Consciousness stirring in the Silicon valley: those who got you hooked are trying to get you kick the habit?

Published: 22 June 2018

Data management scandals, a CEO testifying to the US Senate, EU data protection pressure and the prospect of European taxes – just a handful of challenges that the greatest social media companies must face. Multinational tech firms are trying to regain the trust of users with social responsibility – at least that is what the recent Google and Instagram announcements hint at. New telephone modes, user self-scrutiny and activity monitors set to be introduced.

Google intends to regulate the time devoted to mobile use with the new features of its next Android update. For example, they are introducing a new Shush mode, which turns off all notifications except vital announcements, on mobiles turned screen-down on a surface. Additionally, they are launching the Wind down mode, which shifts the screen to a gray tone from a user-determined bedtime, so the blue glow of screens would not hinder the production of melatonin hormone that assists sleeping. Users can also check which application they spend the most time with and by making the necessary settings, the device can warn us to take a break. Instagram is also introducing novelties: the Usage Insights menu can confront us with our addiction, displaying how much time we spent scrolling through our images. Thus, it seems that we are receiving assistance in finding a way out from the deep forest of our digital addictions by those who took us there in the first place with subtle psychological means.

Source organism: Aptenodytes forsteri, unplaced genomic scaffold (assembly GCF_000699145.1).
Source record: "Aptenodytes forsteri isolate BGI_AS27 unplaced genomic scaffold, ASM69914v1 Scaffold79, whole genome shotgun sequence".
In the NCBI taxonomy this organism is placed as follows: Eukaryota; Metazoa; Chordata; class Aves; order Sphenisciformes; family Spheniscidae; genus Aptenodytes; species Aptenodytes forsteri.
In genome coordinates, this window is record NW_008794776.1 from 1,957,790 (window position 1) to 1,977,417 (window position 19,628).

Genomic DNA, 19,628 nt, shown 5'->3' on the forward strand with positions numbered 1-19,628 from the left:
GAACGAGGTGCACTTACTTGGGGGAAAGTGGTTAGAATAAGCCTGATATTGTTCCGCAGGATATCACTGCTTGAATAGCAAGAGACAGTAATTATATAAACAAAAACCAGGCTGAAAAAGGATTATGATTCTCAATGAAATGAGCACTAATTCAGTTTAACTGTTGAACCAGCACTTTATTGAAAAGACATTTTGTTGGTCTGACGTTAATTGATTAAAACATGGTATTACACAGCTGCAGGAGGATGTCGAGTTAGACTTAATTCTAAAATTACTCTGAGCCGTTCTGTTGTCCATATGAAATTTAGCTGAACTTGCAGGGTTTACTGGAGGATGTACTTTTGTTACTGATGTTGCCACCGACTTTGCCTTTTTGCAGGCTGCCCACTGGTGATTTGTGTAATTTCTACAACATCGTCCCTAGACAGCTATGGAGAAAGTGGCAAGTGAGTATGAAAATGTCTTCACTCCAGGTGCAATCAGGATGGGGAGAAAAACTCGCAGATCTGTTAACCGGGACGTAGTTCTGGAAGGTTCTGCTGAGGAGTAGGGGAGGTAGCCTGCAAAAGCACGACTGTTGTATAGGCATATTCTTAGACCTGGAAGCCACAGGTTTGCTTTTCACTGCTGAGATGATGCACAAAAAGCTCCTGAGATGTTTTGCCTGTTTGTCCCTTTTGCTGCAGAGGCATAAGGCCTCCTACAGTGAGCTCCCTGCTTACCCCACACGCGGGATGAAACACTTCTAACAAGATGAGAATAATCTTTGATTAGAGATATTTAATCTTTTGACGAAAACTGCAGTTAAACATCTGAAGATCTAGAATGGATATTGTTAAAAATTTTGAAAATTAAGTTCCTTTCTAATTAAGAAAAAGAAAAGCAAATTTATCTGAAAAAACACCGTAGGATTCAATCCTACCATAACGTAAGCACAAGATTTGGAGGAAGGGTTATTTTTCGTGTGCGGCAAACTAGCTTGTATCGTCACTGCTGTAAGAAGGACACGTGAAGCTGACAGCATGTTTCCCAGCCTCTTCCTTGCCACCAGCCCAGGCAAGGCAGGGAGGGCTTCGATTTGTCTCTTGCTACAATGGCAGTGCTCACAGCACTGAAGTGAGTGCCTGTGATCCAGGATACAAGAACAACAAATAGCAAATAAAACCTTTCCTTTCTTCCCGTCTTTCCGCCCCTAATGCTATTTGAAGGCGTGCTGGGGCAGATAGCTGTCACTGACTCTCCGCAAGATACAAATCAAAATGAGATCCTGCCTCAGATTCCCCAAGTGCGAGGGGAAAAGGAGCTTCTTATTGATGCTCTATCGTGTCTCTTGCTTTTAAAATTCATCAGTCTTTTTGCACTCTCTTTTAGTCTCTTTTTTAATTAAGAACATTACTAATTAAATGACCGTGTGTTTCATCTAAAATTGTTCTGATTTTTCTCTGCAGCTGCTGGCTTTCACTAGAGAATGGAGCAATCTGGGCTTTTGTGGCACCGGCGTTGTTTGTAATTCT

An increasing amount of research indicates that we are in at the deep end: symptoms similar to drug use, depressive dispositions, sleep disorder, a lack of empathy and growing narcissism. We check our phones 150 times a day on average, whilst 89 percent of young adults have experienced phantom vibrations (mistakenly sensing vibrations in their pocket) and they demonstrated that it takes 23 minutes for us to focus back on our work after a single distracting beep or our phone. It seems like we are in greater need of regaining our digital awareness than ever before.